UK consumer price inflation jumped to 1.8 per cent in the year to January, from a rise of 1.6 per cent in the year to December, as the slump in the pound since the Brexit referendum continued to trickle through to the high street. According to data from the Office for National Statistics published on Tuesday, January’s rise was the biggest since June 2014. But the jump narrowly missed analyst expectations for a 1.9 per cent increase, just below the Bank of England’s official 2 per cent target.
The UK’s vegetable crisis has not only gripped the country’s supermarkets and healthy eaters, but also a bale of 12 hungry green sea turtles in aquariums across the country. Eight aquariums run by the company Sea Life are calling on visitors to spare lettuce or broccoli for their shelled inhabitants who, as a result of a shortage of some vegetables in the UK, are missing out on their favourite meals.
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The chief executive of Apple has told Prime Minister Theresa May that he is “very optimistic” about the UK’s future outside of the European Union. Tim Cook met Ms May at Downing Street on Thursday morning and reiterated the tech giant’s plans to build a new UK headquarters at the Battersea Power Station as proof of the company’s support of the UK.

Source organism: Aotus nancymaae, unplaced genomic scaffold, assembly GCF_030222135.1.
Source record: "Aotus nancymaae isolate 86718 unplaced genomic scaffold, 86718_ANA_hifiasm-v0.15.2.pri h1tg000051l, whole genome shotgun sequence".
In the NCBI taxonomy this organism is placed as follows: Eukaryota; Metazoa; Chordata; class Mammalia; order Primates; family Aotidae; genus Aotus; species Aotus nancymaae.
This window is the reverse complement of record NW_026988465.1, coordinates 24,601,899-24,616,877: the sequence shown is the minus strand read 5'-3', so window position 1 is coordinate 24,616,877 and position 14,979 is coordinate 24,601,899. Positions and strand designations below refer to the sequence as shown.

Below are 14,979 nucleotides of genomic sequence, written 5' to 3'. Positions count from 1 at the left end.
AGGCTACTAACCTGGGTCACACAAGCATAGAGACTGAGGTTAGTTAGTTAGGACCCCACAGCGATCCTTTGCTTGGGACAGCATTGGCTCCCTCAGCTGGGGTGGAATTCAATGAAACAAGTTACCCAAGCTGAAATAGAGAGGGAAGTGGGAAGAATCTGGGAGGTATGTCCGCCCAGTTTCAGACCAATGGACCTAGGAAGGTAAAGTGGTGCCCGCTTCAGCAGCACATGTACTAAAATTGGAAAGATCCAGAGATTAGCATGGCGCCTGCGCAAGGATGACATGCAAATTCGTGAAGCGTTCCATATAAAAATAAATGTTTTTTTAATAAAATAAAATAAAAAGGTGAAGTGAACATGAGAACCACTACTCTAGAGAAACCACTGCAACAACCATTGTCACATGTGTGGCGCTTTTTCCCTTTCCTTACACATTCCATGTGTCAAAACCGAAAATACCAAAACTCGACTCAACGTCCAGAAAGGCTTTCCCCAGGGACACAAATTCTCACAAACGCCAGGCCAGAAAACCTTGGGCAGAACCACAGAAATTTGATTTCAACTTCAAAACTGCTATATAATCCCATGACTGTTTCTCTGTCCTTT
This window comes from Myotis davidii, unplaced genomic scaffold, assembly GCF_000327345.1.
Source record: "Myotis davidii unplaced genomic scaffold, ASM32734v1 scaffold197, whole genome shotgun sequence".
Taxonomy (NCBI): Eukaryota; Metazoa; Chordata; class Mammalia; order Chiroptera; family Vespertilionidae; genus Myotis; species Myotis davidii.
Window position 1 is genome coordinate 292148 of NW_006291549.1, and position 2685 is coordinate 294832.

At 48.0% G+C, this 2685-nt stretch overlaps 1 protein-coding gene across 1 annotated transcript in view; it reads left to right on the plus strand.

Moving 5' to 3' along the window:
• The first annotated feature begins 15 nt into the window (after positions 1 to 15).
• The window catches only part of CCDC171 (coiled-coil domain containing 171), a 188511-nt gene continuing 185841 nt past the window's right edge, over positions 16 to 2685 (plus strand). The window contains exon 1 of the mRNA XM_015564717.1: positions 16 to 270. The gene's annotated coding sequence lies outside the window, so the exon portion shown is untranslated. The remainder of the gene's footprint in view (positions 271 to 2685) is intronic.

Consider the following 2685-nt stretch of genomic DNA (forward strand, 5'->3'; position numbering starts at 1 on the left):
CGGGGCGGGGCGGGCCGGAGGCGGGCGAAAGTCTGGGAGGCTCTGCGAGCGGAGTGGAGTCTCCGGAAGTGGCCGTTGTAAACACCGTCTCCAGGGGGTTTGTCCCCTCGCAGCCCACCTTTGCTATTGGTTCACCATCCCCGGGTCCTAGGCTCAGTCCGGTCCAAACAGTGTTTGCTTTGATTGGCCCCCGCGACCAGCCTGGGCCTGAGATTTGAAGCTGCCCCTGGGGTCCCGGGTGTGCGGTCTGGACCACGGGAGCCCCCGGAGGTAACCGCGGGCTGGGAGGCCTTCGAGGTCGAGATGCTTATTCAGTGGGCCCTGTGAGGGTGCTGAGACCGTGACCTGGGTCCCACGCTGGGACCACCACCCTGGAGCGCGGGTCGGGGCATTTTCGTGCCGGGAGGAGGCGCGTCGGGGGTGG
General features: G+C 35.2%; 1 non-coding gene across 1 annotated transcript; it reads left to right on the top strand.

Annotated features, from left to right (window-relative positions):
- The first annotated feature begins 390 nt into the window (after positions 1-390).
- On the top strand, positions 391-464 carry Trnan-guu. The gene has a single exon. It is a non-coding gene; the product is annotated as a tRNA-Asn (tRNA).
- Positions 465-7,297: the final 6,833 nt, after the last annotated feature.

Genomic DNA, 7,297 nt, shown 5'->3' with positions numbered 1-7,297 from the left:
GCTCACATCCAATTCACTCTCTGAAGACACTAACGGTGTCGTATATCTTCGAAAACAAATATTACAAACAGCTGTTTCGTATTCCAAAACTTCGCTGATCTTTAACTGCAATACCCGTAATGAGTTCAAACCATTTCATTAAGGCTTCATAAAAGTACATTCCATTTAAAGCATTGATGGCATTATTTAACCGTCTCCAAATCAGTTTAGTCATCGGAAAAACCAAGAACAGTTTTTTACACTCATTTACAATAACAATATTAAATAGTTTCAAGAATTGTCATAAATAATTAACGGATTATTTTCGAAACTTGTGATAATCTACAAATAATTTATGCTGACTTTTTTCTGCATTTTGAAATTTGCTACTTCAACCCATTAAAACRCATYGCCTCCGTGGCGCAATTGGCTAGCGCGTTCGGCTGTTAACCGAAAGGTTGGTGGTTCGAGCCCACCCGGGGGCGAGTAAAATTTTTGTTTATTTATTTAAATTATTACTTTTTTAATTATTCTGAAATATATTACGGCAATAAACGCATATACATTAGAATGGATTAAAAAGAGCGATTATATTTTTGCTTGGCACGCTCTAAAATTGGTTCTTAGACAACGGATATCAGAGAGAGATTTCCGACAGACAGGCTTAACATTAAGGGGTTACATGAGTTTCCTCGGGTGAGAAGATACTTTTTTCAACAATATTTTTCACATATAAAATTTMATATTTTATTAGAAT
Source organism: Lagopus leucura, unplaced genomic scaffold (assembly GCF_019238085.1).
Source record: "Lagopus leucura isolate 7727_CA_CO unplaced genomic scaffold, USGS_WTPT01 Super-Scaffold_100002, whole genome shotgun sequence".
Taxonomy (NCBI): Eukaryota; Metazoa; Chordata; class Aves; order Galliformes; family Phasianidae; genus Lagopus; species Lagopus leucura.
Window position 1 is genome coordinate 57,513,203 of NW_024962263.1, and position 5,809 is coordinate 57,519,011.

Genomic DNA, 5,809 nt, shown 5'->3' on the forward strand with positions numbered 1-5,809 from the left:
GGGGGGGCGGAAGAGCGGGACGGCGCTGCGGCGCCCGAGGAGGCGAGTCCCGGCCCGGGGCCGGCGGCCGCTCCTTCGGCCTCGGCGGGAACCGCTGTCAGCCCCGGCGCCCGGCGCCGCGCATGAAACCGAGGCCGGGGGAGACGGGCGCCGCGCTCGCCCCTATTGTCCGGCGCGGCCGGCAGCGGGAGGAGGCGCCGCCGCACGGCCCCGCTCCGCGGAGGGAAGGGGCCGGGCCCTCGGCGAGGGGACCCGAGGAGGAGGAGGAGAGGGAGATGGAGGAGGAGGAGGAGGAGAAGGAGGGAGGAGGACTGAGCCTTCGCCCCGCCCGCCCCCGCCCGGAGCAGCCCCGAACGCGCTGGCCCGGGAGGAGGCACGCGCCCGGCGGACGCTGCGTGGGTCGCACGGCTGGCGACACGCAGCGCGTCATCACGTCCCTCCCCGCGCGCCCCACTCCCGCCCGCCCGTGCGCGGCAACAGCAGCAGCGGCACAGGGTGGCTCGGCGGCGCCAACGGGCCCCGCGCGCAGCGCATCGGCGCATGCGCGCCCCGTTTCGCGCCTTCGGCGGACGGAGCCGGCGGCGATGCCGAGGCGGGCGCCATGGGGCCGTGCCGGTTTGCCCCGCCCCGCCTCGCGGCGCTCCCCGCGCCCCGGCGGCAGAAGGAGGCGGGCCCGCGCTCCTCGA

The Bank of England has dramatically upgraded its growth forecast for this year but stressed that households will still experience a major squeeze on incomes due to rising inflation. In its latest Inflation Report, the Bank upgraded its 2017 GDP growth forecast to 2 per cent, up from 1.4 per cent in November. The revision is certain to be seized upon by Brexiteers as evidence that the economy will not suffer from leaving the European Union and that previous economic warnings from the Bank have now been exposed as scaremongering. Yet the Bank’s forecasts continue to project a growth slowdown in 2018 and 2019, with GDP expected to expand by 1.6 per cent and 1.7 per cent in those years.